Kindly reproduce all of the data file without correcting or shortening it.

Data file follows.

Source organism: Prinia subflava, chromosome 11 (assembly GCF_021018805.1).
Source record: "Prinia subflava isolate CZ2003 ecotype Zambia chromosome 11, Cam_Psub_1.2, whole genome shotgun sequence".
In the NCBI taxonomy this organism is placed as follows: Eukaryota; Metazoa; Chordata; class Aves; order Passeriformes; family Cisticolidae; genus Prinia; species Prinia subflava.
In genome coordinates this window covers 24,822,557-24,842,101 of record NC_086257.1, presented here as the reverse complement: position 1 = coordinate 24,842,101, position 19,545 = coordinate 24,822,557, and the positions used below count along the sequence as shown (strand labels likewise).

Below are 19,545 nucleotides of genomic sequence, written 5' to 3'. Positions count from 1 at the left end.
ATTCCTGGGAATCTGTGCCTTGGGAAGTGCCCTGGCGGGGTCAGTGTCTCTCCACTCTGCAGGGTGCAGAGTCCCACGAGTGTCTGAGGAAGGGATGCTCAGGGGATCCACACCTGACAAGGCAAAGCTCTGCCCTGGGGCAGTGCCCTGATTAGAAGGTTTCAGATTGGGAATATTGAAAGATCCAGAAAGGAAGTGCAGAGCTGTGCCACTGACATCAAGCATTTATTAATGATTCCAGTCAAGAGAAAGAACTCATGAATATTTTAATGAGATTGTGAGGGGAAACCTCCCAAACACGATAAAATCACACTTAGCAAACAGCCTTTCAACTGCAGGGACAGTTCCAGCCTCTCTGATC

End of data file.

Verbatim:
Source organism: Prinia subflava, chromosome 11 (assembly GCF_021018805.1).
Source record: "Prinia subflava isolate CZ2003 ecotype Zambia chromosome 11, Cam_Psub_1.2, whole genome shotgun sequence".
In the NCBI taxonomy this organism is placed as follows: Eukaryota; Metazoa; Chordata; class Aves; order Passeriformes; family Cisticolidae; genus Prinia; species Prinia subflava.
In genome coordinates this window covers 24,822,557-24,842,101 of record NC_086257.1, presented here as the reverse complement: position 1 = coordinate 24,842,101, position 19,545 = coordinate 24,822,557, and the positions used below count along the sequence as shown (strand labels likewise).

Below are 19,545 nucleotides of genomic sequence, written 5' to 3'. Positions count from 1 at the left end.
ATTCCTGGGAATCTGTGCCTTGGGAAGTGCCCTGGCGGGGTCAGTGTCTCTCCACTCTGCAGGGTGCAGAGTCCCACGAGTGTCTGAGGAAGGGATGCTCAGGGGATCCACACCTGACAAGGCAAAGCTCTGCCCTGGGGCAGTGCCCTGATTAGAAGGTTTCAGATTGGGAATATTGAAAGATCCAGAAAGGAAGTGCAGAGCTGTGCCACTGACATCAAGCATTTATTAATGATTCCAGTCAAGAGAAAGAACTCATGAATATTTTAATGAGATTGTGAGGGGAAACCTCCCAAACACGATAAAATCACACTTAGCAAACAGCCTTTCAACTGCAGGGACAGTTCCAGCCTCTCTGATC